Loading improve UX (user experience) in any web or mobile. It tells the user that an action is being carried and a result will return shortly.

In web applications, there are two major events that need loaders:

  • Network requests like navigating to a different page or an AJAX request.
  • When a heavy computation is .

This article will show a few ways we can add loaders to our Vue.js applications.

Types of loading indicators

The type of loading indicator you use on your website has either a positive or negative effect on the user. Primarily, there are two types of indicators we can use on our websites.

The first is a counter. It can be in the form of a progress bar or a counter that counts from zero to hundred. This is the most effective type of loading indicator as it gives the user a rough estimate of when the action they performed will complete.

The second is a loop. This type of loader is some sort of running animation. The most common example we see on the web is a spinner.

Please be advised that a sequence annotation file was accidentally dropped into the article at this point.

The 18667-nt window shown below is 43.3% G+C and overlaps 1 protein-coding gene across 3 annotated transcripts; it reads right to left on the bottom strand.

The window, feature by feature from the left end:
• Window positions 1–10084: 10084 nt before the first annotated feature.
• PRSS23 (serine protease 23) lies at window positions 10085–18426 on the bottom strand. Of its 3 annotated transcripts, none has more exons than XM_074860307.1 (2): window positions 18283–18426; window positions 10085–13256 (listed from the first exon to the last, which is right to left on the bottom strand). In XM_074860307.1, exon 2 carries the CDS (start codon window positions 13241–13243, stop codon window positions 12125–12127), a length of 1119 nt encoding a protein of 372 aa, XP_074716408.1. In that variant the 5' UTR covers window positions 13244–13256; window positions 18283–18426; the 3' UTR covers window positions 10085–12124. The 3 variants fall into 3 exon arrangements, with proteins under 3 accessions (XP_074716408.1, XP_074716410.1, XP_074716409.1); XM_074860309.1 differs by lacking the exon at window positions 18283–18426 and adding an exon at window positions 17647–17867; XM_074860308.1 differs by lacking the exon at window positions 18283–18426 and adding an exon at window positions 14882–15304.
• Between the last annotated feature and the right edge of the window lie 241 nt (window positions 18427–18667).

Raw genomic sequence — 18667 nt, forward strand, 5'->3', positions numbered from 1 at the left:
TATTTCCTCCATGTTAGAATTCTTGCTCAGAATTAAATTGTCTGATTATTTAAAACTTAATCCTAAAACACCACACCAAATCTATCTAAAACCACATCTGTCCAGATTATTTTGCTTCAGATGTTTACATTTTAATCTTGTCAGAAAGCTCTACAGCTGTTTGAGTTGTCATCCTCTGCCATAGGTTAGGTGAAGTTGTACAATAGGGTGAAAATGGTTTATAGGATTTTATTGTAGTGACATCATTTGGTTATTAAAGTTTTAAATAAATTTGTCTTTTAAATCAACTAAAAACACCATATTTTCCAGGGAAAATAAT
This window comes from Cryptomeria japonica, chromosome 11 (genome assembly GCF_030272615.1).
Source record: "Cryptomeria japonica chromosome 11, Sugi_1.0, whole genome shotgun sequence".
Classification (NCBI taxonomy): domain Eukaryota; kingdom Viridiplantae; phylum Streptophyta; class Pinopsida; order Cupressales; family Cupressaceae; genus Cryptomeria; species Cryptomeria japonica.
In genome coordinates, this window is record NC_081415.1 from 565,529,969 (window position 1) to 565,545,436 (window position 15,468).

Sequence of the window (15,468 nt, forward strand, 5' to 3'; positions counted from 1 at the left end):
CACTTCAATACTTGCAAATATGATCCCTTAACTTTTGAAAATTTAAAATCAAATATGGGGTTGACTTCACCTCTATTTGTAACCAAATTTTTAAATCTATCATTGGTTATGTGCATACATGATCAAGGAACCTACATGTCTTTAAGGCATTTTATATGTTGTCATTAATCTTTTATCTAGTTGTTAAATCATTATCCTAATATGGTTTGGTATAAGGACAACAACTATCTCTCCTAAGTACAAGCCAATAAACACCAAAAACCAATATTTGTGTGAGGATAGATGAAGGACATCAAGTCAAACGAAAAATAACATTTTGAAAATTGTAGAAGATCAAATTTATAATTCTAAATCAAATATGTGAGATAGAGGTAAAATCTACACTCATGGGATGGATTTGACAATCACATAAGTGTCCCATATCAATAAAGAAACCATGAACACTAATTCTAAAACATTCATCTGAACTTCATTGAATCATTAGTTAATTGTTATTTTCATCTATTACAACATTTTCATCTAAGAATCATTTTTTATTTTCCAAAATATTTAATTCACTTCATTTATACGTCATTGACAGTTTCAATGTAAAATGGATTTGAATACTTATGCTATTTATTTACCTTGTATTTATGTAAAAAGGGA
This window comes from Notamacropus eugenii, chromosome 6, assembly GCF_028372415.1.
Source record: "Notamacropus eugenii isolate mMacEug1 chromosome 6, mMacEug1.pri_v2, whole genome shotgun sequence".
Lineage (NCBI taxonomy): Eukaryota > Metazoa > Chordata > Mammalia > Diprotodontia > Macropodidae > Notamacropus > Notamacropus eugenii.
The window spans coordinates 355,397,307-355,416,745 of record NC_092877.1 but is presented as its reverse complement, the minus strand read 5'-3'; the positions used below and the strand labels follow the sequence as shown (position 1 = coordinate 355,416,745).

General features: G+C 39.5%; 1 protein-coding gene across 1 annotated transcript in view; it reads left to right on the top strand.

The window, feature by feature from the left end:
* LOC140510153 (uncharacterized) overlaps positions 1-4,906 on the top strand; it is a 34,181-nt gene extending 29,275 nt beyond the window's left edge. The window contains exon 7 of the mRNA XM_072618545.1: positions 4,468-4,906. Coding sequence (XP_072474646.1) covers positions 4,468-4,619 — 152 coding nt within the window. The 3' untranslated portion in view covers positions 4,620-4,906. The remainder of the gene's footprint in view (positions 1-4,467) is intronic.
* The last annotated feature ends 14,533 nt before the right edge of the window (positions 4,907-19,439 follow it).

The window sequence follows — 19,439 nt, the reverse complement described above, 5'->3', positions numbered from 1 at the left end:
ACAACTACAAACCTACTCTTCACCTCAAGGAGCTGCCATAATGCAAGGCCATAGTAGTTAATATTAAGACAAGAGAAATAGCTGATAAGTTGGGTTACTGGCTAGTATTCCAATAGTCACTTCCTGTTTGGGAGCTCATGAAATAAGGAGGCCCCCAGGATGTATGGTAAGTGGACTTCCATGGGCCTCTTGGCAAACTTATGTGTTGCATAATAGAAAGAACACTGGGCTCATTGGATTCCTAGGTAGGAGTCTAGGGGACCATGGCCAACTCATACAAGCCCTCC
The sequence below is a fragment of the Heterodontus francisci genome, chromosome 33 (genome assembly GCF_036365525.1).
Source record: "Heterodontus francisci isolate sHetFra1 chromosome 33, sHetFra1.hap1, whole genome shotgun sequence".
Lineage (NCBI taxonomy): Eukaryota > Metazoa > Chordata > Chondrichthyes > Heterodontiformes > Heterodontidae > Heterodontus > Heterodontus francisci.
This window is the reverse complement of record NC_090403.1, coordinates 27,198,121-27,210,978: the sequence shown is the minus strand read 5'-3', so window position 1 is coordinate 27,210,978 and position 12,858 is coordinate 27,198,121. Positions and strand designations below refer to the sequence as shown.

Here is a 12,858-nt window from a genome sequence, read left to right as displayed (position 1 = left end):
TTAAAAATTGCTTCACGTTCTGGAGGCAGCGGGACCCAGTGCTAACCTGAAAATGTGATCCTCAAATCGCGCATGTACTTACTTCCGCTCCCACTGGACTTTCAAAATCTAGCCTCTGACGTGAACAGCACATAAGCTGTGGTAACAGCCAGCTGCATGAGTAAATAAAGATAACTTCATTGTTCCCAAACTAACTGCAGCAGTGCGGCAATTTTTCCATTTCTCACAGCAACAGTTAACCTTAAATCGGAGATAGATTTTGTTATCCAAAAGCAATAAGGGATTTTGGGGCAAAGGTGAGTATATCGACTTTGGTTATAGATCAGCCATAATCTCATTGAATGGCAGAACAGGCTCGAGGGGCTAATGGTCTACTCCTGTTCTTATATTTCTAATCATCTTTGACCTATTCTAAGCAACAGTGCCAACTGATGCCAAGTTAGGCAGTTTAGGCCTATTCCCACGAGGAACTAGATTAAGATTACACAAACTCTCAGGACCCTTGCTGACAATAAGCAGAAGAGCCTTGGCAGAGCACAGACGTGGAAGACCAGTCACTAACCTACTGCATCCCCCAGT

While the counter loading indicator is most suitable for long running tasks, the loop indicator is perfect for short running tasks.

If you use a looping indicator for a long-running task, it builds the users anxiety and causes them to think that the site has broken, their action failed and so many negative thoughts. Users end up leaving websites (we don̵;t want that). So for long running tasks, looping indicators.

Either type of loading indicator is fine for short tasks even though looping indicators much better.

Getting started

Let’s create a new project. I’ll be using Vue CLI to scaffold our application. If you don’t know what Vue CLI is, you can watch this.

vue create indicator

The CLI will ask us what technologies we want to use in our application, for this demo, I chose Router and Vuex. Next, hit enter and wait while your application installs its dependencies.

Vue CLI create application prompt

We’ll also install nprogress to use as our loading indicator. You can use any loading indicator of your choice.

nprogress is a progress bar that attaches itself to the top of the page

We won’t be using npm or yarn for this, let’s pull it straight from the CDN.